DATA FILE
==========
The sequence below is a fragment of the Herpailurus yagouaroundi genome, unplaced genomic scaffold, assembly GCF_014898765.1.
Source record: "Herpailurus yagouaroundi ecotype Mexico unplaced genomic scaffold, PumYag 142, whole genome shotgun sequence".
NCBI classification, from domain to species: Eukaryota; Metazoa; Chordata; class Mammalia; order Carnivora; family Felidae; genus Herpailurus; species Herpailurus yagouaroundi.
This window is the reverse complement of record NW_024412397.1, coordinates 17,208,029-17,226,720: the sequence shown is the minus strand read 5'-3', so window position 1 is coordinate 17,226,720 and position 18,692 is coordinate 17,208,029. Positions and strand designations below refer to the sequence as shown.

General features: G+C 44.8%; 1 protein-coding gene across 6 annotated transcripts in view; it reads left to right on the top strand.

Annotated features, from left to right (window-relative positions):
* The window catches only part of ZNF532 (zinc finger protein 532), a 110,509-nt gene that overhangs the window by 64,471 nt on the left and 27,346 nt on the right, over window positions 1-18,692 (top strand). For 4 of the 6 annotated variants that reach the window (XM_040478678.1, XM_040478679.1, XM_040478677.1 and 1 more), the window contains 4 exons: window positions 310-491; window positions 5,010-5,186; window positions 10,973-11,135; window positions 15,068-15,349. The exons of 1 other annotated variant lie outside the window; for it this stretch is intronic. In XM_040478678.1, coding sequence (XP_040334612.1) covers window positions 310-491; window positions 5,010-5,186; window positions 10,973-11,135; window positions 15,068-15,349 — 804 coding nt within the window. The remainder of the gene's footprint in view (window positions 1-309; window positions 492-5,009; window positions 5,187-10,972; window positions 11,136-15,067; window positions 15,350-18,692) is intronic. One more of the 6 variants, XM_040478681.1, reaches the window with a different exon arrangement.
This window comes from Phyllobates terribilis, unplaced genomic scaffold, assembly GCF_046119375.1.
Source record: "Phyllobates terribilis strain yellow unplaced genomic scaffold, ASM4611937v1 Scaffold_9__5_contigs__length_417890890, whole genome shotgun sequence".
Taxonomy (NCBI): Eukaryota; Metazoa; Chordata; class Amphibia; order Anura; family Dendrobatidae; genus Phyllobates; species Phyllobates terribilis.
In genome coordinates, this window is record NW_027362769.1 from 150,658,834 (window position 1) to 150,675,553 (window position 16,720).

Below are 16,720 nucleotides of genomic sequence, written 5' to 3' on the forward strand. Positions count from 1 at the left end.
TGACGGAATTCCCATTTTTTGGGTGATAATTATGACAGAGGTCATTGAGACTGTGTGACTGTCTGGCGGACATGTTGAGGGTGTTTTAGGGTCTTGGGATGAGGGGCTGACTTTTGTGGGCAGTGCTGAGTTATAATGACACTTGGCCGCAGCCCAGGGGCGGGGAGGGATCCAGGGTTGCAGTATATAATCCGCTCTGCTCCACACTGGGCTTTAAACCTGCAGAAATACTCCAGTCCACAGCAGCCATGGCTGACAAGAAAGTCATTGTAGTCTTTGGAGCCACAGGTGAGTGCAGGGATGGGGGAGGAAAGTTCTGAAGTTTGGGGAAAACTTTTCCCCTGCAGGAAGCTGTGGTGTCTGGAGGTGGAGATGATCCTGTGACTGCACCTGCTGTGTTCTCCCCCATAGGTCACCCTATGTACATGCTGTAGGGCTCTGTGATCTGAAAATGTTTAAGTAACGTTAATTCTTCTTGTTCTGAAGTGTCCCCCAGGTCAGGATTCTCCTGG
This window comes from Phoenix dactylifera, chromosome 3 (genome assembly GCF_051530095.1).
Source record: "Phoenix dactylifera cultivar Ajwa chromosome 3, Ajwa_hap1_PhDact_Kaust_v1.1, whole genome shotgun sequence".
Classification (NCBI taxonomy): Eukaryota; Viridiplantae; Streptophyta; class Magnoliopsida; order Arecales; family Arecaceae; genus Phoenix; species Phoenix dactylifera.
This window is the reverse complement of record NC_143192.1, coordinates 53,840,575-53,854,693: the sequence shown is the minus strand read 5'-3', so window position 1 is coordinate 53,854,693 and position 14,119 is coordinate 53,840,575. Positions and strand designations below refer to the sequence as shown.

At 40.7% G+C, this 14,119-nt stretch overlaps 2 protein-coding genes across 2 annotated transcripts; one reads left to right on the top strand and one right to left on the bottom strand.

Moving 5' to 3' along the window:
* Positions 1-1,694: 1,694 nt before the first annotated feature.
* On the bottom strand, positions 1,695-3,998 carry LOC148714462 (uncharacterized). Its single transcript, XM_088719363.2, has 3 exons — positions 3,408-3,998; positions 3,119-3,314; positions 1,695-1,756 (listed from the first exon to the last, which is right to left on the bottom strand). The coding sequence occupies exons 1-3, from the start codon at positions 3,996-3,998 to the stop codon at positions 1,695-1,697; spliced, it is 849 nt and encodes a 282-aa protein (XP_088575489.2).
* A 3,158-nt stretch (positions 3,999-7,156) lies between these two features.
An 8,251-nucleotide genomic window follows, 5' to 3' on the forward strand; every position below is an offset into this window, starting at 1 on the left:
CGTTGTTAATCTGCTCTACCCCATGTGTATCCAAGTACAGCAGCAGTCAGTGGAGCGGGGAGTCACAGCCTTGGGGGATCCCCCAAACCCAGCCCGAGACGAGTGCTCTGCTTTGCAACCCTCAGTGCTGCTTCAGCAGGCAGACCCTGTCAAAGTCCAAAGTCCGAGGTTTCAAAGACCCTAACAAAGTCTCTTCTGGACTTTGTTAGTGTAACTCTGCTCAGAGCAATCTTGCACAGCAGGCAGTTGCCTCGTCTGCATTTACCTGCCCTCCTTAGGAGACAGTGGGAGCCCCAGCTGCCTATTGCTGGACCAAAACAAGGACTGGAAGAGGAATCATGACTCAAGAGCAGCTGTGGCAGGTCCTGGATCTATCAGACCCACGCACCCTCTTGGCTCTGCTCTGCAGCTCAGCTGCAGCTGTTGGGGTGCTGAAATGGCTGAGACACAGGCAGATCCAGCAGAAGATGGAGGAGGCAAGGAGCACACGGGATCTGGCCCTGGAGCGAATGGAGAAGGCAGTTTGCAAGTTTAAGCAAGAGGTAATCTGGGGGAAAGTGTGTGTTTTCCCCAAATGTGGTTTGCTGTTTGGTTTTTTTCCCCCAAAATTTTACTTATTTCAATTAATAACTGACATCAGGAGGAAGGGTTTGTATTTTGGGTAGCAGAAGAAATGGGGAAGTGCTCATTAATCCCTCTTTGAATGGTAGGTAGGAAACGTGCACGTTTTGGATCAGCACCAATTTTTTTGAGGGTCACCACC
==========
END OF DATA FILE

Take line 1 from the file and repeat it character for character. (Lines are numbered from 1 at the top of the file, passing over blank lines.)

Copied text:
The sequence below is a fragment of the Herpailurus yagouaroundi genome, unplaced genomic scaffold, assembly GCF_014898765.1.